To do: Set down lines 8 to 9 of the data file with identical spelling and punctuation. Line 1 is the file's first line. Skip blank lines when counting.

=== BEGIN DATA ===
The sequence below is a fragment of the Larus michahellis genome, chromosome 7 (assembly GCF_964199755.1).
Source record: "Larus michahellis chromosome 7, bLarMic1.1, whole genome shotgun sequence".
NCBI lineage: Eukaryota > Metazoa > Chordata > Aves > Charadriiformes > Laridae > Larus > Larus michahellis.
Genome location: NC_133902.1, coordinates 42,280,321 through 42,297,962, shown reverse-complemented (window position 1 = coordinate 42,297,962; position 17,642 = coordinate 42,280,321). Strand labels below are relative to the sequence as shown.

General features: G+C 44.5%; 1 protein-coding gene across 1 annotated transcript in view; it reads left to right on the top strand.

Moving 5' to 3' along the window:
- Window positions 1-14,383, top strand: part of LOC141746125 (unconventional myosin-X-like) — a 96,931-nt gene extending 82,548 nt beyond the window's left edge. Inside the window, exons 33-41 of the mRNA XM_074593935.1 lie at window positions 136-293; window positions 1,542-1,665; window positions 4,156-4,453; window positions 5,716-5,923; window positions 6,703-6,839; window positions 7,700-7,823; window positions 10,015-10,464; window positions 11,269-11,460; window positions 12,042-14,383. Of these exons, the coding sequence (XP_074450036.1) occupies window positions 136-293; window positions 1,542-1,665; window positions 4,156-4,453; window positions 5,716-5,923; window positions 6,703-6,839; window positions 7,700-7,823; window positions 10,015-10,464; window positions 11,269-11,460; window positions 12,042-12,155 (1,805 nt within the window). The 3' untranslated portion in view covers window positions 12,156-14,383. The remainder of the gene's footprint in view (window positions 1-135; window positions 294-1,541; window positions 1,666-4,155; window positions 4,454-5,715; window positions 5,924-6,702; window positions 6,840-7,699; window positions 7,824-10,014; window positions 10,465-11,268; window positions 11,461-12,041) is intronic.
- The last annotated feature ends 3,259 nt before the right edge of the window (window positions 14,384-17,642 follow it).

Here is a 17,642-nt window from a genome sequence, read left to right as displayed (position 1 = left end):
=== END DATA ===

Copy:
- The last annotated feature ends 3,259 nt before the right edge of the window (window positions 14,384-17,642 follow it).

Here is a 17,642-nt window from a genome sequence, read left to right as displayed (position 1 = left end):